These antics are not so popular with the older generation of baseball fans, but they have given a new hope that the sport may become popular amongst kids and teenagers, who love the flashy play style and energy that these men play with. It seems that baseball is going to have to adapt its culture in order to keep up with the demands of popular culture. No more do fans want to see pitcher's duels, double plays and team baseball. This is the era of diving plays, stolen bases, and home runs galore.
Another surprise of the season can be found in the standings. Halfway through the season, the defending World Series Champion Washington Nationals find themselves last in the NL East, while the Marlins are making a run for the division title. Adding Anthony Rendon still has done nothing to boost the Angels anywhere past last place in their division, while adding Yasmani Grandal has helped the White Sox tie for first place in their division. It seems like having superstars isn't as crucial as it was in years past, as Christian Yelich, Jacob DeGrom, Juan Soto, Mike Trout, Anthony Rendon, and more, are all on teams with losing records. 2020 has flipped baseball on its head and only the strongest all around teams have stayed great through it all. One of those mighty teams being the Los Angeles Dodgers, who have continued their dominance of the NL West in 2020. The team currently sits at 27-10 (as of September 2nd), which can be credited to their consistent pitching and stellar offense. The Dodgers have also won eight of their last ten matches, and are showing no signs of slowing down. This had made LA the favorites to win the NL, and the World Series, in 2020.
When the Dodgers traded for Mookie Betts last year, they expected big things from the 27 year old outfielder. So far, Betts has delivered, posting a .296 batting average and .381 OBP to add top his 11 home runs and 26 RBI.
In the AL, there is no clear cut favorite, however many standout teams come to mind. The Yankees are always one to come to mind when thinking about the World Series. However, they don't even hold the lead in their division at the moment. That would belong to the Tampa Bay Rays, who are an interesting team to say the least. They possess no real superstar hitters, and rely on a lineup of oft-in consistent mediocre players with a lot of potential. Although players like Brandon Lowe, Ji-Man Choi, Hunter Renfroe, and Willy Adames are having good years in 2020, it is hard to say that it will transfer into the playoffs. Similar things can be said about the Athletics, who hold the lead in the AL West. They have made the playoffs each of the past two years, but have failed to do anything much once they've got there. They have more talent than Tampa Bay, largely thanks to former All Stars like Matt Chapman, Matt Olson, Liam Hendriks, and Marcus Semien. But, like I said, none of that has ever transferred well into the postseason. I would predict that the AL champion comes from the AL Central, who has three teams that are all looking likely to make the playoffs. The Indians and White Sox are tied at the top of the division, with the Twins just 1.5 games behind. The Indians are the only team here with a lot of playoff experience, and they have the star power to back it up. They made the World Series just four years ago, and still have a good amount of that roster. Not to mention the new additions they've gained over the years of numerous other playoff appearances. However, don't count out the other two teams. The Twins made the playoffs last year and had over 100 wins. They still look hot this year and have a solid lineup with a championship level rotation. The White Sox are hit or miss, as they are probably the youngest team out of the three. But, if the Sox are hot, they could bring the South Side its first title since 2005.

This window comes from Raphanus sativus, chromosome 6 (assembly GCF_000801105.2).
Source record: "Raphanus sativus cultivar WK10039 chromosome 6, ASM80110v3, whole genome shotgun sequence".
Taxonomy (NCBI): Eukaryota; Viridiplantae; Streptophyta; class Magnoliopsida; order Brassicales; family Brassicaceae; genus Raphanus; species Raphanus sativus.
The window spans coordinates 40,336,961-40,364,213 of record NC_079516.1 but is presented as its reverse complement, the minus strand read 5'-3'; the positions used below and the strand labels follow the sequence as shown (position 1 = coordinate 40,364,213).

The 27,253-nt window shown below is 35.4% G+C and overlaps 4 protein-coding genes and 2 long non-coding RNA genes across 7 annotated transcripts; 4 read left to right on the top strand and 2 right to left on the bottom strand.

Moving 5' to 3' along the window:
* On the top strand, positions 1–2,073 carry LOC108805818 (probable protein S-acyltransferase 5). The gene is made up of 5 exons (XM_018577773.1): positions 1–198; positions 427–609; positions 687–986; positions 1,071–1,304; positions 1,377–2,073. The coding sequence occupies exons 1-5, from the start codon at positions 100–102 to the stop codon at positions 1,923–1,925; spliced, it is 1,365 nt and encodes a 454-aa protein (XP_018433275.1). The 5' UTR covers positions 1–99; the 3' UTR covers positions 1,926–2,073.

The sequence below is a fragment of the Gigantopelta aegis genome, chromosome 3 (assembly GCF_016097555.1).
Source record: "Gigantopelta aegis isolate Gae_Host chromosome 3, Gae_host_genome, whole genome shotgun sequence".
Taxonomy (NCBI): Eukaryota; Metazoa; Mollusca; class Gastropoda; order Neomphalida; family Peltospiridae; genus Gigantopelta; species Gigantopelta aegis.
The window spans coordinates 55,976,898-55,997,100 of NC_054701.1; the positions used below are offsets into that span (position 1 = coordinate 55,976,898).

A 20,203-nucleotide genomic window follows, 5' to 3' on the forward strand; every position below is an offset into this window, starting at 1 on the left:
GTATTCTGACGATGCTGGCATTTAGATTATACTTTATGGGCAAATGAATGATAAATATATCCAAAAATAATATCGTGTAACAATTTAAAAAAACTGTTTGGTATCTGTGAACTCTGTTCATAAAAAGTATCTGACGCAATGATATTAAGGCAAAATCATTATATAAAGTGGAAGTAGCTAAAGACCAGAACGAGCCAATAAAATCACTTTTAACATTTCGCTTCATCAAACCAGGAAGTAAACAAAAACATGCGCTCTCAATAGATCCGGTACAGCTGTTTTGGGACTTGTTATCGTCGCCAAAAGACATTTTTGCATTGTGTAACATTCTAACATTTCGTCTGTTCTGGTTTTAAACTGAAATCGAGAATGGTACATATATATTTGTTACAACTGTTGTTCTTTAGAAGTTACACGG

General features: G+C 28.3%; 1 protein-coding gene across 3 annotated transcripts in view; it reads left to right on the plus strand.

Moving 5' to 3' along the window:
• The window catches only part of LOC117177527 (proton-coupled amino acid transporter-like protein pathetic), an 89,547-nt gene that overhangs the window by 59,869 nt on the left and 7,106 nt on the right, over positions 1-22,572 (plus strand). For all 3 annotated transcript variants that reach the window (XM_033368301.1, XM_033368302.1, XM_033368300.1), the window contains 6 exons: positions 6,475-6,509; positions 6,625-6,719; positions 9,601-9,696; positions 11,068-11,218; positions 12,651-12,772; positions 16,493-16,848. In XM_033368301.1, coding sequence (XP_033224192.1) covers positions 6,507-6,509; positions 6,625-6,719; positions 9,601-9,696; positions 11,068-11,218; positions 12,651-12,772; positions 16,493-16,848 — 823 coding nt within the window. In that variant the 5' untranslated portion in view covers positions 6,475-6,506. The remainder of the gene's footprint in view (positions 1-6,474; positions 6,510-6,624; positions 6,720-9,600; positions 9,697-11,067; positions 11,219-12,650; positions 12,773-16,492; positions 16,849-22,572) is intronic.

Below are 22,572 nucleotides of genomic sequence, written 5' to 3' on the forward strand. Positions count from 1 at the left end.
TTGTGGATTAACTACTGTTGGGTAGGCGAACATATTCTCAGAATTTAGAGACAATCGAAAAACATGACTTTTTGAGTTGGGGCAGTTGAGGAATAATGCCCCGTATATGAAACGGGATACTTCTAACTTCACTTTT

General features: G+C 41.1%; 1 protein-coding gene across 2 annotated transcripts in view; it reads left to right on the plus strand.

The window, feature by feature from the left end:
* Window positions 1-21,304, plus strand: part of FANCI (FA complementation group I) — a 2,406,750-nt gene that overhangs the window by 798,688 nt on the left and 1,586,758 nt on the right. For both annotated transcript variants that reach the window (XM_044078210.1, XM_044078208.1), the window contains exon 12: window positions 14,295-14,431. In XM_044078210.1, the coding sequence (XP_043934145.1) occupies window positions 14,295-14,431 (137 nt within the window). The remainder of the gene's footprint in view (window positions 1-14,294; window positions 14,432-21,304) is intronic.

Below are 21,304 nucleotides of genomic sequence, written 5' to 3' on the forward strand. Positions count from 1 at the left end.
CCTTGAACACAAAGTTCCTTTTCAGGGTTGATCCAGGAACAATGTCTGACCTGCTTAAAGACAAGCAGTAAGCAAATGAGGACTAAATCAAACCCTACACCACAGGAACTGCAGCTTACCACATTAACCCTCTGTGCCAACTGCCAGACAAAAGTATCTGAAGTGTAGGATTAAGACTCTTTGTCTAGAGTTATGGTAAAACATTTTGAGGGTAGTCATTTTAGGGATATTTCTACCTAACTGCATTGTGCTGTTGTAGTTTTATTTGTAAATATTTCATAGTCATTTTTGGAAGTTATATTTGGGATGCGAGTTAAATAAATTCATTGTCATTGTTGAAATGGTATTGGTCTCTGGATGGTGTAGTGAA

Predictions for the Rest of the Season:
World Series: Dodgers over Indians* in 5 Games--- This is the year. I have never been one to hop on the Dodgers bandwagon, but this year is the year. It would not be 2020 without an anticlimactic World Series winner to disappoint us all. Truthfully, there are a number of teams that could make the World Series from the AL. Rays, Yankees, Athletics, Twins, White Sox- the list goes on. However, I think that no team is better equipped for a playoff run right now than Cleveland. However, note the asterisk over the Indians name. No, they didn't cheat like the Astros. What it means is that I have them in the World Series on one condition: The Yankees fail to recover most of their lineup. If the Bronx Bombers can make a full recovery before the playoffs, then I will change my pick to Dodgers over Yankees in 6 games.